A few days ago we posted an article from Pocket-lint which cited Shigeru Miyamoto as saying that Skyward Sword is merely “over half complete.” Though previous confidence about the game having an early 2011 release had us skeptical at the news at first, good old journalistic integrity demanded that we deliver it nonetheless. This led to some pessimism about Nintendo’s initial claims. However, the subsequent investigations of some of our visitors led us to take a second look as well.

One of the cues that casts the source in doubt involves one of Nintendo’s other upcoming games: Mario Kart 3D. The way the article frames it gives the impression that at the time of the meeting, Mario Kart 3D had not been announced – which given that the game was revealed at E3 seems to suggest that the interview might have in fact taken place before E3.

Presumably, Mario Kart looks great in 3D.

For the briefest of moments, Miyamoto looks like Pocket-lint has stolen a prized biscuit from his private cookie jar, since no announcement of Mario Kart in 3D has been made.

The way the article treats the 3DS’s ability to playback 3D movies also seems dated:

Intriguingly, Nintendo claims that the 3DS will also be able to play back 3D video content. This could be a boon for parents who don’t want to stump up for a new 3D TV simply so their offspring can watch How to Train your Dragon 3,000 times. It’s a whole new market for Nintendo to conquer, though in the absence of confirmed rights deals, Miyamoto seems keen to downplay it.

This seems like “news” but was also announced at E3, with a couple movies shown (although they only appeared in trailer form at E3). That the article mentions How to Train Your Dragon seems oddly specific, though, and the article may be referring to the lack of a mass-scale licensing deal rather than the 3DS not having any confirmed movies.

Why has this information been held back until now, though, if the interview was held that long ago? To be fair, embargoes on information revealed to press sources are common, as we saw with Four Swords Adventures some years back, but it’s been a long time since E3 and nothing from this article seems as though it needed to be held until the end of 2010. Everything else seems pretty current, from Miyamoto’s age (his birthday was in November) to the topic of competition against the other consoles’ motion control peripherals, which have both debuted by now.

So now we’re forced to look outside, to other sources about how far along in development Skyward Sword has come. A developer roundtable conducted a few months ago at E3 framed the game’s progress in a very optimistic light:

Miyamoto: In terms of where we’re going now with devleopment, we have a few more dungeons to create, and we’re looking at creating some more challenging bosses. But for the most part, we’re kind of in the final stretch at this point. So I do feel that because the gameplay structure is so solid at this point that we are in a good pace and are going to be able to put it together relatively quickly.

At first glance, it seems as though this quote gives a very different picture. Compare “over halfway complete” to “in the final stretch.” It definitely sounds as though the game was beyond halfway complete even during E3. Is this the definitive nail in the coffin? Or is Miyamoto simply being overly modest in saying that Skyward Sword is currently half complete, and we Westerners just aren’t getting it? Without the supporting context, it’s really hard to say.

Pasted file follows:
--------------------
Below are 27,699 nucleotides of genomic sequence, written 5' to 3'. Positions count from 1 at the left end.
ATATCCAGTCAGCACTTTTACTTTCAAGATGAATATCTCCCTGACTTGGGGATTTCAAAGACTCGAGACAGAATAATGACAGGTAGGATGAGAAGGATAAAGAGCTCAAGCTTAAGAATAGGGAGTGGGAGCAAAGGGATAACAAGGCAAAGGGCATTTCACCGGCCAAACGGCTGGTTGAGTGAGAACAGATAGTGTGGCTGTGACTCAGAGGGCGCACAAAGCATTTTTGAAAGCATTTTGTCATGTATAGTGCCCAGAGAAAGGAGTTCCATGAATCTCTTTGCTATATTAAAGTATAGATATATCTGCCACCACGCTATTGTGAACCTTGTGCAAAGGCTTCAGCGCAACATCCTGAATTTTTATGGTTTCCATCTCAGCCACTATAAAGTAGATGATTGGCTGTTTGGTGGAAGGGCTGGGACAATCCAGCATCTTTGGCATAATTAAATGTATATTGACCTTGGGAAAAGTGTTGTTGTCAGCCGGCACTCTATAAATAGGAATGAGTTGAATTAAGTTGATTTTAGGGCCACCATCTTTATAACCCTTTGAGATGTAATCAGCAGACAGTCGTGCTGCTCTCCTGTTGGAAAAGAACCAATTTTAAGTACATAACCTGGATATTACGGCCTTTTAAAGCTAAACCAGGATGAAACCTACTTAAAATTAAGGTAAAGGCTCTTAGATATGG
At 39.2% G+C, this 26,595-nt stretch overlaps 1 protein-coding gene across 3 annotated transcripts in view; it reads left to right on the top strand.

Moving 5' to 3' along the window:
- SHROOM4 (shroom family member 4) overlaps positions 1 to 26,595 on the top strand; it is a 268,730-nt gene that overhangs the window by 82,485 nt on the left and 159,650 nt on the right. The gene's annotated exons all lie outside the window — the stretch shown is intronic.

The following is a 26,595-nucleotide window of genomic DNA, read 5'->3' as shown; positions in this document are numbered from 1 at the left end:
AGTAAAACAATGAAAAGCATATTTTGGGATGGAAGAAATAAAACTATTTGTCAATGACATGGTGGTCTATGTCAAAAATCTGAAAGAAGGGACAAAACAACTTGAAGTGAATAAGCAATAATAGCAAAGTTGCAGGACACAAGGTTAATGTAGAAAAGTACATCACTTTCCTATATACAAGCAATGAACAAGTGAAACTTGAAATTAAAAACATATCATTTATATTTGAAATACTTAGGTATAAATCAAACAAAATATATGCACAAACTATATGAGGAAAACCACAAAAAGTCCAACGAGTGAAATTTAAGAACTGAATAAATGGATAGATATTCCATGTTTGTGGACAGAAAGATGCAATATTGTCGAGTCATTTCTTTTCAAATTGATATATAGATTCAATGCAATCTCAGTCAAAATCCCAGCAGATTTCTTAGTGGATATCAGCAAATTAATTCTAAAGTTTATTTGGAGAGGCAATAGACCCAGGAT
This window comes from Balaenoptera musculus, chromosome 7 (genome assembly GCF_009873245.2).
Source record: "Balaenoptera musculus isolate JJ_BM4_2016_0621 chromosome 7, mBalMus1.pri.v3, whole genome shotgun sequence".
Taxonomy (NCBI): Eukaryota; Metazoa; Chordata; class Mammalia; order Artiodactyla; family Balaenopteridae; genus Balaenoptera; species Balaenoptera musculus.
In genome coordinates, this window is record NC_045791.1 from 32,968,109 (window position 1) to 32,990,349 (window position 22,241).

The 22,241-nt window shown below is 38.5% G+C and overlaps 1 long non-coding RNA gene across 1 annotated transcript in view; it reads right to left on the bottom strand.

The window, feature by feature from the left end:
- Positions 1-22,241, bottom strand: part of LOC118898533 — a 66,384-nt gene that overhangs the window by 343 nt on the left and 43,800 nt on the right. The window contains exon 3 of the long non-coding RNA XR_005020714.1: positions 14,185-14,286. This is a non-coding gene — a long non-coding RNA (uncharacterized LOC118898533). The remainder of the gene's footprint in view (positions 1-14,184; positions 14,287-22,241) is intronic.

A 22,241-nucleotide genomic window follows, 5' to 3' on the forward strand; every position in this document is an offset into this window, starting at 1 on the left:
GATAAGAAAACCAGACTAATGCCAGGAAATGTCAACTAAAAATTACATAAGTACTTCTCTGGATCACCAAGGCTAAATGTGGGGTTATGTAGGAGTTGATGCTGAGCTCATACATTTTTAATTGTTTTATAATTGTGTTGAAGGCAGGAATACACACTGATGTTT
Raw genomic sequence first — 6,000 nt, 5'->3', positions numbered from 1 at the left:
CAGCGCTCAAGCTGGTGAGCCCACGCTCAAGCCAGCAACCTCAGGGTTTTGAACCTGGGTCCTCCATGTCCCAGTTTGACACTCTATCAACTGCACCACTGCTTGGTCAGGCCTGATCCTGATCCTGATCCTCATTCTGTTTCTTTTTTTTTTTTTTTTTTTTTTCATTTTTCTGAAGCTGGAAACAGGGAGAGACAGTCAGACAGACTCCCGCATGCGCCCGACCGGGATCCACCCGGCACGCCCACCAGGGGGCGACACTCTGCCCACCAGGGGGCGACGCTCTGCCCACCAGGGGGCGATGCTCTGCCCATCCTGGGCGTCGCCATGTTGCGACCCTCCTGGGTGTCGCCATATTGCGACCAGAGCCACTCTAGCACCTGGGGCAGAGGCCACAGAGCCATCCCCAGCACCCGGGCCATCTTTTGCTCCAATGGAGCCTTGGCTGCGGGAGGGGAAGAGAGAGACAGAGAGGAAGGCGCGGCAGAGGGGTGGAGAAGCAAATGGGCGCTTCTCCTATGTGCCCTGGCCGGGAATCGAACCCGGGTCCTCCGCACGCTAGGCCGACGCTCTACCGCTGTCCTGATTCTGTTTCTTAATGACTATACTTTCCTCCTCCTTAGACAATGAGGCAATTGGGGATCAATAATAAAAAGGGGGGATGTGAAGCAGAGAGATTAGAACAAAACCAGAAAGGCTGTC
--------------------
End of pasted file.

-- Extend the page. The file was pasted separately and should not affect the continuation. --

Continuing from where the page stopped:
Now, we could simply synthesize the more recent quote with the statements made during E3 and conclude that progress since E3 has come about “halfway” as far as the rest of the road to completion. However, this would still leave Nintendo with only a couple months or so to test the game for bugs, finish localizing it, and fulfill the business side of production and distribution before the end of the “early 2011” period.

I wouldn’t go so far as to say that this isn’t feasible, but it’s hard to imagine a grand action-adventure RPG like Zelda being rushed out the door that quickly. Majora’s Mask, for example, spent six months in localization between its Japan and U.S. releases. Nintendo’s localization division has definitely grown in the years since, however, and with Nintendo’s increasing tendency towards simultaneous international releases we may not have to suffer a wait time no matter how quickly the final product is finished.

In the end, I can’t say with any kind of certainty what the fruits of this investigation mean. The Pocket-lint quote could indeed be outdated, and the game may well be nearing completion rather than just past the halfway point. Since the quote lacks any immediate context, we may not be getting a full understanding of Miyamoto’s appraisal of the game’s progress. Or it could be a current statement after all – we really have no authority to know for sure. It’s at least enough for this humble writer to let things go until we get a more direct statement from Nintendo.

Thanks to Jarsh, SMALLVILLE BOY, and HeavyWeaponsFan for the tip-off!

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